Sooner or later the temptation to use their power to criminalize criticism of themselves will be too great and society begins a slide towards dictatorship and totalitarianism. Free speech is therefore an all or nothing concept. You either have it all, or you don’t. Saying you have a limited amount of free speech is like saying you have a limited amount of virginity.
The “problem” with free speech, is that people will invariably say things which you don’t like. Some people will say that the holocaust never happened or that heroin and slavery should be legalized, some will say that Germans are rude, French people are arrogant and black people are all lazy. Unfortunately, if you want to have free speech, this is what comes with it.
If you don’t like an idea however, then you have the right to stand up and give good reasons why these ideas stink. If these ideas are lousy, then it should be easy to rubbish them. If you can’t, then maybe the idea isn’t as bad as you first thought.
Remember, once in a while, someone will come along with an idea that seems awful, like for instance, “hey, maybe the world isn’t flat” or “maybe it’s the earth that goes around the sun and not the other way around,” which, on examination turns out to be not such a bad idea after all.
This is not however the main reason for protecting free speech, important as it is. The main reason is, and will always be, the protection of the ordinary people in a society, like an ant cap, remove it at your peril.
Votaire realized the importance of this when he declared, “I may not agree with what you say, but I will fight to the death for your right to say it.” Whatever the opinion, no matter how much you want to stop people from denying the holocaust or advocating rights for child molesters, you cannot do this without destroying freedom of speech.
Like ant caps, the protection is all or nothing. Once a single ant cap is breached, termites can get in and you might as well remove all of the rest of the caps for what good they will do you.
Likewise, once you make a single free speech exception, the foundation of freedom in your society has been breached and you can expect to see a gradual erosion of your freedom over time. It is like making a single small hole in the ant caps of your house and expecting that you will be 99% protected against termites.
When you hear people clamoring for the removal of free speech for a particular cause, these people are probably being unwittingly manipulated by individuals or groups, whose aim is not to protect you from child molesters or holocaust deniers, but to remove the protection which your parents and grandparents fought so hard to wrap around you and your children. When a group tries to remove your right to criticize them, you need to be very afraid.
In his famous “Rivers of Blood” speech in 1968, British MP Enoch Powell made the following observation:
“In the hundreds upon hundreds of letters I received when I last spoke on this subject two or three months ago, there was one striking feature which was largely new and which I find ominous. All Members of Parliament are used to the typical anonymous correspondent: but what surprised and alarmed me was the high proportion of ordinary, decent, sensible people, writing a rational and often well educated letter, who believed that they had to omit their address because it was dangerous to have committed themselves to paper to a member of Parliament agreeing with the views [to restrict immigration] I had expressed, and that they would risk either penalties or reprisals if they were known to have done so. The sense of being a persecuted minority which is growing among ordinary English people in the areas of the country which are affected [as his area had been] is something that those without direct experience can hardly imagine.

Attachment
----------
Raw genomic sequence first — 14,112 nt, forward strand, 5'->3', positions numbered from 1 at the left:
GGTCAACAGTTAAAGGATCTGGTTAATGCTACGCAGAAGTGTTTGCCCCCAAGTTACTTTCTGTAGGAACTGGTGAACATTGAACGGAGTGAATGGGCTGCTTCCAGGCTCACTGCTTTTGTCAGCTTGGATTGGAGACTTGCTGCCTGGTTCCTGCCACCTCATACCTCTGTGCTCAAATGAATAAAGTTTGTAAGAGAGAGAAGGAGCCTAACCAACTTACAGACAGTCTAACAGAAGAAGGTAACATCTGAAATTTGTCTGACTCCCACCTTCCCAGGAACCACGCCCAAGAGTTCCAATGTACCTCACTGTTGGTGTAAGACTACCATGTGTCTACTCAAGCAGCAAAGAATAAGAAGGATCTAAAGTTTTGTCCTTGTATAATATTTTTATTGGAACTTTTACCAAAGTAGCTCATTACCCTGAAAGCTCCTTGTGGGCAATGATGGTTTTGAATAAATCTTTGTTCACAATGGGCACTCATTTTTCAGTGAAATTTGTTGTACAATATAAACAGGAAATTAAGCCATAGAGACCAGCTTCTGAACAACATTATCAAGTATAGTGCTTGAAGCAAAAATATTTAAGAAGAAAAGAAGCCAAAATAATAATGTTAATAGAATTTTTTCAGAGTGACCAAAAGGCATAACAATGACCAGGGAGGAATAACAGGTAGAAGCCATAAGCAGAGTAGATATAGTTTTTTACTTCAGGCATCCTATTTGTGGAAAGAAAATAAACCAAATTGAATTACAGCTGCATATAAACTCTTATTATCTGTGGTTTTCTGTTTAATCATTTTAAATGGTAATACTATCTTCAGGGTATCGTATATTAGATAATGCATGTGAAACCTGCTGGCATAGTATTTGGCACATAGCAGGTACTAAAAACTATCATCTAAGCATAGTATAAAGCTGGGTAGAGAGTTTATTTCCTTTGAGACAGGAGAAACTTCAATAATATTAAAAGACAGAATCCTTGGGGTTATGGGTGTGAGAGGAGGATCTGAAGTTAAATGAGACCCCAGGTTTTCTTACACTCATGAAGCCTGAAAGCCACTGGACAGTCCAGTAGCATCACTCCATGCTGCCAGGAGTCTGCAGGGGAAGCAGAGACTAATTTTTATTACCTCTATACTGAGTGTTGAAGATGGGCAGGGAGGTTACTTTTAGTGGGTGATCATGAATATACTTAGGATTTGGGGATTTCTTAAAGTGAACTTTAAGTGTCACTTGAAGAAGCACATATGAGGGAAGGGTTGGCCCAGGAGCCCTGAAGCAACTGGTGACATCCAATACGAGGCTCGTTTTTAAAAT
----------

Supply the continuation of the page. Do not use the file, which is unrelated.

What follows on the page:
He was of course immediately accused on TV of inciting “a violent and irrational response in the streets.” This despite the fact that, as he pointed out to his accuser, there had been no violence to anyone’s knowledge (there were in fact, widespread peaceful demonstrations and strikes around the country in support of his position. Why this response was irrational, was never rationally explained).
This has been the position of multiculturalists ever since. Western nations are always assumed to be like the Alabama of the 1930’s with White folks just itching to burn crosses on the lawns of helpless migrants after any careless remark should fall, like a spark on a tinder box.
There has never been any evidence cited for this assumption. To my knowledge, there has never been any indication that violence against migrants has been any worse than violence by migrants against those already living here or violence within migrant or non migrant communities themselves.
I can’t think of, or even imagine, any government policy which could be implemented with such successful silencing and vilification of its critics. Imagine the uproar if John Howard had sought to prevent anyone from arguing against the introduction of the GST or the retention of the Monarchy.
It has always been an unspoken but accepted dogma however, that in order to create a vibrant multiracial and multicultural society in Australia, freedom of speech would have to be restricted (read, abandoned).
No one ever asked the Australian people whether this was a sacrifice they were prepared to make. I for one, think it is about time that someone did.